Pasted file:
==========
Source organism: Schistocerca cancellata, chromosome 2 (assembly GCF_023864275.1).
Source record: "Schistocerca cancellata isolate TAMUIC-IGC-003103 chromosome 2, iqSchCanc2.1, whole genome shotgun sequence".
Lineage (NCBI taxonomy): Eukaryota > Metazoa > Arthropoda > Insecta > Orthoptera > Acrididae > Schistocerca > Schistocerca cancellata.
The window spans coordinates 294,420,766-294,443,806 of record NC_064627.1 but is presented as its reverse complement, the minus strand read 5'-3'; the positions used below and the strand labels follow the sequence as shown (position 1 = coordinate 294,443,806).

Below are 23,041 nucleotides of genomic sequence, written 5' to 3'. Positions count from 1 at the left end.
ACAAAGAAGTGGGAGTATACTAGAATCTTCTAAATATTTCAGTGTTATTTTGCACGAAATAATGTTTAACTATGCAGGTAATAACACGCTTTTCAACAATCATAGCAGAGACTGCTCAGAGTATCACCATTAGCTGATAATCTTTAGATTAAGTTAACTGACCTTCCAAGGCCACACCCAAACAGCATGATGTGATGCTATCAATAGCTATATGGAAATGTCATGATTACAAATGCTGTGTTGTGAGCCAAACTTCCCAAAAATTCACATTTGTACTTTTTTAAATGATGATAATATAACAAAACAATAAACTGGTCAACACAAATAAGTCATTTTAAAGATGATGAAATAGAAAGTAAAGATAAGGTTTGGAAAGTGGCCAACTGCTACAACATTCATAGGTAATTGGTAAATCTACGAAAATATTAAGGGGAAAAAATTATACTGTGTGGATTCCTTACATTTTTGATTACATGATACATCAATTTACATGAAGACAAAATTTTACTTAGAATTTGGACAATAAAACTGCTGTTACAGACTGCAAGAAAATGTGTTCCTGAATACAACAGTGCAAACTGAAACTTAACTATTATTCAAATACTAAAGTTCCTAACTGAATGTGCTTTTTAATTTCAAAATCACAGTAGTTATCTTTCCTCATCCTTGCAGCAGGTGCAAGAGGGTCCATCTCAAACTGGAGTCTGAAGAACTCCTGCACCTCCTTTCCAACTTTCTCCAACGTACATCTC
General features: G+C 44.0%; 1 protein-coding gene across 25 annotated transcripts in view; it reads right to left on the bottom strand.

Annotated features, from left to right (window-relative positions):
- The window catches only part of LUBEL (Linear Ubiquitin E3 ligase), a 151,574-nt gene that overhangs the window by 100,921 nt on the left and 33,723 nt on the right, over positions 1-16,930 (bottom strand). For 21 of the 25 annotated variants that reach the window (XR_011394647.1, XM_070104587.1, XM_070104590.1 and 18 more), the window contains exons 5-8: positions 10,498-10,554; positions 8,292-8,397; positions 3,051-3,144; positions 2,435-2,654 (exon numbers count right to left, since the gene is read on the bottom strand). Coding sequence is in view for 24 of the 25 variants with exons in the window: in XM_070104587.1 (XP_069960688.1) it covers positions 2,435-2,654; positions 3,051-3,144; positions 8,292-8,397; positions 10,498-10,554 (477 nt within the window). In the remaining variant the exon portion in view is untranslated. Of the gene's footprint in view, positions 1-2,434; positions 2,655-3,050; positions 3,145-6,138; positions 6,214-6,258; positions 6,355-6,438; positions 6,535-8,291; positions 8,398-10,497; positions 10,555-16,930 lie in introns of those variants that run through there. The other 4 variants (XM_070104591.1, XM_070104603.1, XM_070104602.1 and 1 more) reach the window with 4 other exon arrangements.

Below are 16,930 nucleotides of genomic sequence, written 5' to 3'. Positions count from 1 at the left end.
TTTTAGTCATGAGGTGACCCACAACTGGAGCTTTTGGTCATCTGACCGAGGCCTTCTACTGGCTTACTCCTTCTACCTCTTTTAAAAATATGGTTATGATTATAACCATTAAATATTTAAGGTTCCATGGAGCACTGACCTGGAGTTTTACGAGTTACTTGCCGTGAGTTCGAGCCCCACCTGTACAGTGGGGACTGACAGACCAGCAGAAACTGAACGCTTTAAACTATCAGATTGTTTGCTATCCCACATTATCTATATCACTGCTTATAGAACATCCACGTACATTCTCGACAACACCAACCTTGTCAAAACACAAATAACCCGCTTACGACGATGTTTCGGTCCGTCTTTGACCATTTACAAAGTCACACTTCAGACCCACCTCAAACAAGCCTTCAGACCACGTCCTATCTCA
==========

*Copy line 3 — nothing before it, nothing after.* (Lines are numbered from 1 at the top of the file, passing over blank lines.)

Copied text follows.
Lineage (NCBI taxonomy): Eukaryota > Metazoa > Arthropoda > Insecta > Orthoptera > Acrididae > Schistocerca > Schistocerca cancellata.